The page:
Speeding into the 21st century (albeit moped-style) is none other than the cult classic: FLCL! This series holds a particular spot in many hearts, from its near South Park-esque animation style, fourth-wall-breaking moments, its relatable coming of age story, and of course, robots and violence: it's a story like no other. In fact, it left such an impact upon its initial release that the creators of Avatar the Last Airbender required their team to watch the entire series! (Director Giancarlo Volpe infamously even said to the crew was "ordered to watch every single episode."). Why was this show so inspirational to the team of Avatar, you might be asking yourself?
Well! I'm glad you asked!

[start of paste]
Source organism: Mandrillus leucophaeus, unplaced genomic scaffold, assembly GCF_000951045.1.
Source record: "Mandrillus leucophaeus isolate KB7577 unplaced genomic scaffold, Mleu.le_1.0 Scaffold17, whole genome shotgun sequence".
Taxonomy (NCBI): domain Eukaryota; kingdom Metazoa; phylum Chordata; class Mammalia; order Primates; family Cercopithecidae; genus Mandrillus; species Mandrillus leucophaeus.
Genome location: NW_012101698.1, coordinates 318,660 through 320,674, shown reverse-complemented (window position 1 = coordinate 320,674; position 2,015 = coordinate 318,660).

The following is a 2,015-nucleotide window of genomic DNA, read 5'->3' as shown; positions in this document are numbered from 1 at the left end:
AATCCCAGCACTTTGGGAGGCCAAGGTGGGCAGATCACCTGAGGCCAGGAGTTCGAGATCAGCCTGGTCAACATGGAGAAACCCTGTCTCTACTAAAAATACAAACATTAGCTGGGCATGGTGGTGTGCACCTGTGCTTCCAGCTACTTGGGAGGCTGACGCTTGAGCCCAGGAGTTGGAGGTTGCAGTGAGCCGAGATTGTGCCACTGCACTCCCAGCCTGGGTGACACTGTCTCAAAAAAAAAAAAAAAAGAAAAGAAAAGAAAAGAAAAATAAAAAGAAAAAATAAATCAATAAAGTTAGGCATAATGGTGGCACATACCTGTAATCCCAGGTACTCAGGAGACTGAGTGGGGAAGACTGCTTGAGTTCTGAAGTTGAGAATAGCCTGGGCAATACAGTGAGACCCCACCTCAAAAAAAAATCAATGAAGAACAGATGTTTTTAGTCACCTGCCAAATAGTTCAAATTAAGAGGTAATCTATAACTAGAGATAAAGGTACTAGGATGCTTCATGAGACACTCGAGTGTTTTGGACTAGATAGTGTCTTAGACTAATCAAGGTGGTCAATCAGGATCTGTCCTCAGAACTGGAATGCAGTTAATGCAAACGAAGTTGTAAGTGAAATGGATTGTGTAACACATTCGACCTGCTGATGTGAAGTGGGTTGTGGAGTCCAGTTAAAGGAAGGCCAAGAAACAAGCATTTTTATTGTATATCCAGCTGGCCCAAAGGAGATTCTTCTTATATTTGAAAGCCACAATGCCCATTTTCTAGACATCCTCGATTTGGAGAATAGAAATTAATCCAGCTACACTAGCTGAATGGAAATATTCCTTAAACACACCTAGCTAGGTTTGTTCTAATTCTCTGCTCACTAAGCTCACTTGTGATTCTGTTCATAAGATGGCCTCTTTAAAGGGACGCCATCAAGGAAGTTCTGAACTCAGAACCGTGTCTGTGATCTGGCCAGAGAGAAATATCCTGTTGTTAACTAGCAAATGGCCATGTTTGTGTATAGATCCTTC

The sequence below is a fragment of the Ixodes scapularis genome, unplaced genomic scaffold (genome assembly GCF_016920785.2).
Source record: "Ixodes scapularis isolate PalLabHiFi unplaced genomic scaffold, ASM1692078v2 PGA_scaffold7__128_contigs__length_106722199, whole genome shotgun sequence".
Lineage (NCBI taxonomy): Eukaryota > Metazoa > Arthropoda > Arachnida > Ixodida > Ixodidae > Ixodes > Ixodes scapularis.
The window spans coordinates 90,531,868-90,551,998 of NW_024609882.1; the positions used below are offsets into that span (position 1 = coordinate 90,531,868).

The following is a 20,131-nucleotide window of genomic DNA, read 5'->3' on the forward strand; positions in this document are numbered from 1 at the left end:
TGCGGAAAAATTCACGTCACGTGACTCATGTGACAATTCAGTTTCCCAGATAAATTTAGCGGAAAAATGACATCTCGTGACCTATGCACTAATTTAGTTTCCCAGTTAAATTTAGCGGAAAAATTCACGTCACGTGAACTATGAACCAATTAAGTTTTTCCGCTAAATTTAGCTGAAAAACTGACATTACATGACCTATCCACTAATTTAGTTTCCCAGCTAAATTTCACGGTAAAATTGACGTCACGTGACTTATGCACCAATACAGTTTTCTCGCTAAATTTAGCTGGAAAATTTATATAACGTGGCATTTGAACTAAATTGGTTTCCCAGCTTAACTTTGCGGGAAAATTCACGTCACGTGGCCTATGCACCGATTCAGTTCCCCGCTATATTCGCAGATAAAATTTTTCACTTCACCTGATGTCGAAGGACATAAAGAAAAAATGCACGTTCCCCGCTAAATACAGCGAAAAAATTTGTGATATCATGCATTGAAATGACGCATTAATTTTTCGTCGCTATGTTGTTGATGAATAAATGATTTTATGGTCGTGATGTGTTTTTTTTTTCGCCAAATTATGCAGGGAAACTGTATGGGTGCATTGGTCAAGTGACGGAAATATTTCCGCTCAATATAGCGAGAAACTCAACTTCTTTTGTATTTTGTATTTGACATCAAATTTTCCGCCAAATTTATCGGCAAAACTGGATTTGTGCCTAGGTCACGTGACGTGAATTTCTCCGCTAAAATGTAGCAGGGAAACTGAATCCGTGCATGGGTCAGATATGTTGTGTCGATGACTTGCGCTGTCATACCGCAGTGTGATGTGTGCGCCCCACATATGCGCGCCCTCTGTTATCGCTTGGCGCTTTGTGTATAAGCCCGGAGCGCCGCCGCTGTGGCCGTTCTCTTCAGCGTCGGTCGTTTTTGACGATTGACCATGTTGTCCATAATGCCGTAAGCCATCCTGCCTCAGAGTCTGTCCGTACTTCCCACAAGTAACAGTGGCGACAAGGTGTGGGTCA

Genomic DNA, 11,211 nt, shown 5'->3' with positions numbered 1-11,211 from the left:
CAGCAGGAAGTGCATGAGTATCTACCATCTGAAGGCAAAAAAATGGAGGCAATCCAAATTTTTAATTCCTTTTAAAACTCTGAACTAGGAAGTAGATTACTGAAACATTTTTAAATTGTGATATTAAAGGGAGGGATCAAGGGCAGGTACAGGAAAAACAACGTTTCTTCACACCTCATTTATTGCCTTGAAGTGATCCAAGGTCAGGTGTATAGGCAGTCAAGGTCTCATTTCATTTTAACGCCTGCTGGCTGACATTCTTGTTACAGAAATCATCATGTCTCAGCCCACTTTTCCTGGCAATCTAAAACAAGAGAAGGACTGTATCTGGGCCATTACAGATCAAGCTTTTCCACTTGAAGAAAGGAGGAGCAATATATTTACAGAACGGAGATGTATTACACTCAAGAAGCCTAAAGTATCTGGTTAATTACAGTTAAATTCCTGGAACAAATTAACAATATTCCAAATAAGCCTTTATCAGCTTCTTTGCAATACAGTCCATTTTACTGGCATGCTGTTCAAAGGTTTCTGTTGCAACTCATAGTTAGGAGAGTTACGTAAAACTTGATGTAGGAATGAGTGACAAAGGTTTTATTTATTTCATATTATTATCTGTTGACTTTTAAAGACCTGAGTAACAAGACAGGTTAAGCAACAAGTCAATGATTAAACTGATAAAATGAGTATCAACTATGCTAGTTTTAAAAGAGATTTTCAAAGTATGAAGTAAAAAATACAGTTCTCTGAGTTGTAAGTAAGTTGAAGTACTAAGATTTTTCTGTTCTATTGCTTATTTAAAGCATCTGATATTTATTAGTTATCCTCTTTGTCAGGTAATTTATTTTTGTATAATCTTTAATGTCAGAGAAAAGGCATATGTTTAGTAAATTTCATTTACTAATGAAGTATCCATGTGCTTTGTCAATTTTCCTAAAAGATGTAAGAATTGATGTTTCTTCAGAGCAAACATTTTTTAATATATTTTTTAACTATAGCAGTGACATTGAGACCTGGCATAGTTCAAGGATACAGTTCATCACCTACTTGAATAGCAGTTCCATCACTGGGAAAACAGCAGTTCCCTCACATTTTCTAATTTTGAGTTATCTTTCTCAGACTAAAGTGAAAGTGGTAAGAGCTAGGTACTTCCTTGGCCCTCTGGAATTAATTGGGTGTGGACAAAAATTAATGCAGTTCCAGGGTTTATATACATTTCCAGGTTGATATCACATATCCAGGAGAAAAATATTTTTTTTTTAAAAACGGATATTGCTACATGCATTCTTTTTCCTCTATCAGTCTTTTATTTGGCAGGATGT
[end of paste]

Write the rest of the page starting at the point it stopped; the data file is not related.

FLCL (pronounced Fooly-Cooly) is a coming-of-age show that dived heavily into the experimental and surrealist style. It revolves around Naota Nandaba, a 12-year-old working-class boy living with his widowed father and grandfather. The show itself seemed to rely on being more impulsive in nature, rather than a desire to follow an actual narrative. The creators really wanted to express the awkwardness of growing up (presented in the manner of grotesque metamorphosis. An example? Look at the giant robot that bursts from the horn of our main character Haruko), puberty, and the overall notion that life is unpredictable. This analogy between the wildness of the show and the wildness of life is represented by Haruko, the pink hair female protagonist with a moped. The show is so dedicated to proving the point that there is no actual plot or moral to the story other than pure shenanigans- the main character Naota's father questions what the term FLCL even means, to which Naota responds by: "How should I know?"